Laurie Anne Walden, DVM
Roundworms are some of the most common internal parasites in dogs and cats. They can also infect humans. According to the Centers for Disease Control and Prevention (CDC), 13.9% of people in the United States have antibodies to roundworms, meaning they have been exposed to the parasite at some point in their lives.
How dogs and cats are infected
Almost all puppies are born with roundworms. The type of roundworm that most often infects dogs, Toxocara canis, transfers from a mother dog to unborn pups through the placenta. T canis can also pass to puppies through the mother’s milk. Infected animals excrete roundworm eggs in their stool, so dogs can be infected by eating feces or swallowing roundworm eggs in the environment. Dogs can also become infected by eating a small animal (like a rodent) that is carrying roundworms.
The most common roundworm in cats is Toxocara cati. Cats and kittens are usually infected by swallowing roundworm eggs in the environment or by eating an infected animal. T cati does not pass to unborn kittens through the mother’s placenta.
Ingested T canis and T cati eggs hatch into larvae in the intestines. The larvae migrate through body tissues to the lungs, are coughed up and swallowed, grow into adult worms in the intestines, and begin producing eggs that pass into the environment through the feces.
Roundworm larvae can remain dormant in body tissues of adult animals instead of maturing in the intestines. These arrested-development larvae can’t be detected by fecal tests for worm eggs because they don’t produce eggs. Dormant larvae in a pregnant dog can become active and move through the placenta to the pups. In other words, a female dog with a negative test for roundworms can pass roundworms to her puppies anyway.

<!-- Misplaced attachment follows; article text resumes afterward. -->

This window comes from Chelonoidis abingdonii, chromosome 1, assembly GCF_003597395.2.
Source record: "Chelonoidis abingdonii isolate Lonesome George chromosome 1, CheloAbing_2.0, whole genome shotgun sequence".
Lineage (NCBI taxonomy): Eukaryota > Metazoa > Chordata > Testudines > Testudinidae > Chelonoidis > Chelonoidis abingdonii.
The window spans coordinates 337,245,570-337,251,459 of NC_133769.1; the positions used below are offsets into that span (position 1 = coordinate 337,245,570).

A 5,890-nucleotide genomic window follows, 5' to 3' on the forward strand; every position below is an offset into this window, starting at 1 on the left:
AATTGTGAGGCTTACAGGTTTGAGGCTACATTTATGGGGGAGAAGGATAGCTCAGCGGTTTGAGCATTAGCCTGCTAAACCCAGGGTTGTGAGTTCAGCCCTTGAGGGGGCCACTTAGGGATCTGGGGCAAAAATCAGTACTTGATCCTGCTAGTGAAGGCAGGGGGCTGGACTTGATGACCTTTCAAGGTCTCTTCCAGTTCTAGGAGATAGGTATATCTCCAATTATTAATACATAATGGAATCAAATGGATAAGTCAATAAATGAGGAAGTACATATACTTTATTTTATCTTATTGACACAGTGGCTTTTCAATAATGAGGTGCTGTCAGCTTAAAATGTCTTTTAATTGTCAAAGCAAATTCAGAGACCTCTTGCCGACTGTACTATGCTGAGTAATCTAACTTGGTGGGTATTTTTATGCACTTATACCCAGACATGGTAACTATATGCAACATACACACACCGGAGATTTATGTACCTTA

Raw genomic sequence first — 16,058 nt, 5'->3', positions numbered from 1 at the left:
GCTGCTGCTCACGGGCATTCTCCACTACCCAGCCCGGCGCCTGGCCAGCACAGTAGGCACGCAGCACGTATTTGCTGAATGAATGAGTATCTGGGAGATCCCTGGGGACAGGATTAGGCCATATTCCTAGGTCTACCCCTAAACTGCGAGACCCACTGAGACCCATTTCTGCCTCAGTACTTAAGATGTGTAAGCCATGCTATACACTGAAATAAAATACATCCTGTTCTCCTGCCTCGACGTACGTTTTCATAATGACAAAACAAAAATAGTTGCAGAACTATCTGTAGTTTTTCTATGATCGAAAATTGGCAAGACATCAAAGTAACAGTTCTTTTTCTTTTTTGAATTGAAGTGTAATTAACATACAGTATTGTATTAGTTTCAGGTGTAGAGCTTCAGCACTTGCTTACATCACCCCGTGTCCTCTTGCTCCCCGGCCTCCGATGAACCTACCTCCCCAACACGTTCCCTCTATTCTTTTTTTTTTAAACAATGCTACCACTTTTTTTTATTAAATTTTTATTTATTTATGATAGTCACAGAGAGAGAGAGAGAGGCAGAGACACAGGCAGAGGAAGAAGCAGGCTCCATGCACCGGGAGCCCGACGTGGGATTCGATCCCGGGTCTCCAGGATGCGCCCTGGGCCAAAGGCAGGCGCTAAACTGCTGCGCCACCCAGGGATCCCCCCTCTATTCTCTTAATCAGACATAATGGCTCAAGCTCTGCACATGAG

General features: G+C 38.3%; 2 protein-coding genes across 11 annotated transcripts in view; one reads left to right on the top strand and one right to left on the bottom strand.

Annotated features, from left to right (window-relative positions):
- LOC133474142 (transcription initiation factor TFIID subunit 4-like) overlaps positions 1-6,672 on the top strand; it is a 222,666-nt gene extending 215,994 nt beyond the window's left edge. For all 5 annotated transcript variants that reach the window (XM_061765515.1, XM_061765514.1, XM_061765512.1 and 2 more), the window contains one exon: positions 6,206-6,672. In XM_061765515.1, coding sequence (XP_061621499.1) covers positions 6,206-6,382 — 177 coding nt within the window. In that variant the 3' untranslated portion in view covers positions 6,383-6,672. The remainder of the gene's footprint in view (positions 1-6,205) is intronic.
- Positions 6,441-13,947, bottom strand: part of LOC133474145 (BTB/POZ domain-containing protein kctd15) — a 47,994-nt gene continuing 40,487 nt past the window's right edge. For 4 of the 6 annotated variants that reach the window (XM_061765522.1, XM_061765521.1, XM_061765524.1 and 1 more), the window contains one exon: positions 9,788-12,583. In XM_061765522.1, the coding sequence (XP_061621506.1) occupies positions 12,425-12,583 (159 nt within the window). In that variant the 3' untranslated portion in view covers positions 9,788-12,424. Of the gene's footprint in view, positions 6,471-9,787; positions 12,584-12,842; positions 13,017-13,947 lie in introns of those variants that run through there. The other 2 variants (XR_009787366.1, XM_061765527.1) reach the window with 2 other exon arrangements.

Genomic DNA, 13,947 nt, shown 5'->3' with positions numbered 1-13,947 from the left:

Signs of infection
Infected animals often have no symptoms at all. Dogs and cats (especially puppies and kittens) with lots of roundworms may develop a potbelly, vomiting, diarrhea, weight loss, or dull coat. Heavily infected animals sometimes vomit worms, which look a bit like spaghetti noodles, or pass worms in the stool.
Treatment and prevention in pets
Young puppies and kittens should receive multiple doses of deworming medication. The Companion Animal Parasite Council recommends deworming puppies and kittens every 2 weeks starting at age 2 weeks for pups and 3 weeks for kittens, continuing until they are about 2 months old, and then beginning monthly parasite preventives. Many heartworm preventives also prevent roundworm infection.
To reduce the chance your pets will be infected, remove feces from the environment and try to keep them from eating rodents or other wild animals. Have your veterinarian regularly test your pets for parasites, and give them parasite preventives all year round.
Infection in humans
People can be infected by T canis or T cati if they ingest contaminated dirt or feces. Toxocara eggs can survive in the soil for years. Children and people who own dogs or cats have an increased risk of infection, says the CDC.
Many people with Toxocara infection don’t develop serious disease and have no symptoms. But T canis and T cati larvae can migrate through the bodies of humans, as they do in dogs and cats. Larvae that migrate to internal organs (such as the liver) damage these tissues, a disease process called visceral larval migrans or visceral toxocariasis. Symptoms depend on the organs affected. Sometimes larvae migrate to the eye, causing a disease known as ocular larval migrans or ocular toxocariasis. People with this condition may develop retinal inflammation and vision loss.
Prevention in humans
The CDC recommends these steps to prevent toxocariasis:
For more information
Ascarid (Companion Animal Parasite Council)
Cat Owners: Roundworms and Dog Owners: Roundworms (Pets and Parasites)
Toxocariasis FAQs (CDC)
Photo by Berkay Gumustekin
Laurie Anne Walden, DVM